Who got the biggest round of applause at the Oscar luncheon?

Two men in suits chatting.
Bradley Cooper and Denzel Washington chat at the Oscar nominees luncheon.
(Jay L. Clendenin / Los Angeles Times)

It’s time for Dodger baseball! Well ... almost, anyway. Opening Day will now arrive about a week after the Oscars ... late dates for both institutions, but better late than never, right?

I’m Glenn Whipp, awards columnist for the Los Angeles Times, host of The Envelope’s Friday newsletter and the guy whose favorite plant is, like Joan Didion, the wallflower because all I’ve been doing lately is listening in to other people’s conversations — and taking notes. Here’s what I’ve been hearing ....

Oscars luncheon: Controversy ... what controversy?

It’s still a thrill to be nominated — even if your Oscar isn’t being presented during the live ceremony.

And at the annual Oscar nominees luncheon Monday, nearly everyone put on a happy face. Complaints were kept to a minimum, other than a handful of men lamenting that their coats fit a bit snugly after hanging in the closet for the last two years.


That doesn’t mean people have made peace with the decision to move eight categories off the live broadcast. Open letters continue to make the rounds. Gripes are aired, publicly and privately, including some from academy members who told me not all that long ago that they thought the changes were necessary. Now there’s talk of “irreparable damage” and “demeaning the very crafts that, in their most outstanding expressions, make the art of filmmaking worthy of celebration.”

But for a couple of hours Monday, frowns were turned upside down. There was a general sense of happiness — and relief — to be returning to in-person hugs and geeking out after the pandemic canceled the much-treasured event last year.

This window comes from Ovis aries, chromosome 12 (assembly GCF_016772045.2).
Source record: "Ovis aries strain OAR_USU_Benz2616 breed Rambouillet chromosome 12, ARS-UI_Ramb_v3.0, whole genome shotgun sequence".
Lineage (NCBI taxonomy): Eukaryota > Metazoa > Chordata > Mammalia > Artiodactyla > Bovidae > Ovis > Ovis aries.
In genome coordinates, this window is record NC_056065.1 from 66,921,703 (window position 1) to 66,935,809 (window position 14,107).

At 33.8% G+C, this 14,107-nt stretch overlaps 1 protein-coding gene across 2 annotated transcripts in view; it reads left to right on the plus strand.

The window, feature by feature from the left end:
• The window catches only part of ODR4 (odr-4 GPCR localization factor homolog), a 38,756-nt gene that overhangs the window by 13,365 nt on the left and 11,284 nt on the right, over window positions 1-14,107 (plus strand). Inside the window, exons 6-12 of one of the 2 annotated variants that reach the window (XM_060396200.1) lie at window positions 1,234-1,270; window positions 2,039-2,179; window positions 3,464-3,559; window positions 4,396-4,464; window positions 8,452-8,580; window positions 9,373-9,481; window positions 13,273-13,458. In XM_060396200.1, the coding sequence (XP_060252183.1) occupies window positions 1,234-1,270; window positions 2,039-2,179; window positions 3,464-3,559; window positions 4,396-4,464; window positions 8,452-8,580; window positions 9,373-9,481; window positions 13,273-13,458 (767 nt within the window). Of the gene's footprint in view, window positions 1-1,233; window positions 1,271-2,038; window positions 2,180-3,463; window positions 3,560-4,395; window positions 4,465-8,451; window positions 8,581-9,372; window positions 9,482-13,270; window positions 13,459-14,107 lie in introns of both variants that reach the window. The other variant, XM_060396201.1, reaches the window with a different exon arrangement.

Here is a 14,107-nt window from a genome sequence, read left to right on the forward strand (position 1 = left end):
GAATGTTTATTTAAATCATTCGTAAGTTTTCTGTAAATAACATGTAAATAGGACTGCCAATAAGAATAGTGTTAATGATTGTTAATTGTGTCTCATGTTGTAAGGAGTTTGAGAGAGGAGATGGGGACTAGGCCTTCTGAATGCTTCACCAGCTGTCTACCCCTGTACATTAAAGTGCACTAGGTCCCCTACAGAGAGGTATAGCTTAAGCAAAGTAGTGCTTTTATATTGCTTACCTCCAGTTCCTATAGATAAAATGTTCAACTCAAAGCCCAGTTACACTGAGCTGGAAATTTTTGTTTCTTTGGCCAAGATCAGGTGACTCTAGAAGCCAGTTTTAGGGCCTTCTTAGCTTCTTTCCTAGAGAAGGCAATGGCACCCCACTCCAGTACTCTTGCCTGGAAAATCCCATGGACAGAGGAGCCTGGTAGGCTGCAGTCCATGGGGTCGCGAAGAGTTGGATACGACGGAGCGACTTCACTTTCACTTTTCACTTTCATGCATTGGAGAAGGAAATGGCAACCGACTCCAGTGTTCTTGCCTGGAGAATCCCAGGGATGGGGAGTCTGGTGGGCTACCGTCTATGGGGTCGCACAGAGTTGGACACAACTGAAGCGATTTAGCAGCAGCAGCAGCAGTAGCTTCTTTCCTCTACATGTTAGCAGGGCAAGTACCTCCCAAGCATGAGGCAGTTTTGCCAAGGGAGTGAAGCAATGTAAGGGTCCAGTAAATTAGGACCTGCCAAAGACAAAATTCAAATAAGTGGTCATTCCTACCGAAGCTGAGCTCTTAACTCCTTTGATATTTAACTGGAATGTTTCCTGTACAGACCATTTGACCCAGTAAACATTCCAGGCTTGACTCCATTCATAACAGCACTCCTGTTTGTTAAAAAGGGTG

“Licorice Pizza” filmmaker Paul Thomas Anderson warmly embraced actor Andrew Garfield, telling him he’d seen “Spider Man: No Way Home” four times. “Spencer” actress Kristen Stewart lost her mind meeting “CODA” writer-director Siân Heder. When “CODA” actor Troy Kotsur’s name was announced, nearly everyone in the room waved their hands, signing applause for the Deaf actor.

Who generated the most applause at the event? Check out our coverage, which includes pictures from Times photographers Jay L. Clendenin and Myung J. Chun.

A smiling man seen through a crowd.
Will Smith attends the Oscar nominees luncheon.
(Jay L. Clendenin / Los Angeles Times)

Denzel Washington tackles life’s fourth quarter

“I’m almost done with my 60s,” Washington told me recently, trying out some alliteration for size. “The simplistic 60s. The simplified 60s.” He looks at me. I’m not there yet. “You’re prepping for the fourth quarter, though. The only way to get overtime is doing the work now. If life has four quarters — zero to 20, 20 to 40, 40 to 60, 60 to 80 — you’re about to enter the fourth quarter. Anything after 80 is overtime.” He pauses, then reconsiders. “This is a sliding scale now that I’ve passed 65. Let’s say, 65 to 85. But the principle remains: You prepare for war in times of peace.”


So how do you prepare for the fourth quarter? Washington answers with three words: Body. Mind. Spirit.

He elaborates, of course. And our conversation took some interesting detours, landing on the Bible, the Beatles, boarding school acid trips and the conversations he has in his bathroom with John Coltrane, Nelson Mandela and Muhammad Ali.

Denzel Washington smiling
Denzel Washington, an Oscar nominee for “The Tragedy of Macbeth.”
(Christina House / Los Angeles Times)

Enjoying this newsletter? Consider subscribing to the Los Angeles Times

Your support helps us deliver the news that matters most. Become a subscriber.

The paths to the best picture Oscar

Even with cowboys that look, at least to one pair of tired eyes, like Chippendales dancers, Jane Campion’s “The Power of the Dog” is looking like it’s going to win best picture when the Oscars are handed out March 27.

But that doesn’t mean that some of the other contenders don’t have a pathway to that award. In some cases, all it might take is a victory in one other category — probably a category in which it bests “The Power of the Dog.” Some of these projected wins feel like long shots ... but I’m telling you there’s a chance.


So let’s take a look at the roads these six movies — “Belfast,” “CODA,” “Dune,” “King Richard,” “The Power of the Dog” and “West Side Story” — must take toward that final envelope on Oscar night. Is your favorite movie in the hunt?

A woman leans out of a car window and makes the American Sign Language sign for "I love you."
Emilia Jones in best picture nominee “CODA.”
(Apple TV+)


I’d love to hear from you. Email me at

Can’t get enough about awards season? Follow me at @glennwhipp on Twitter.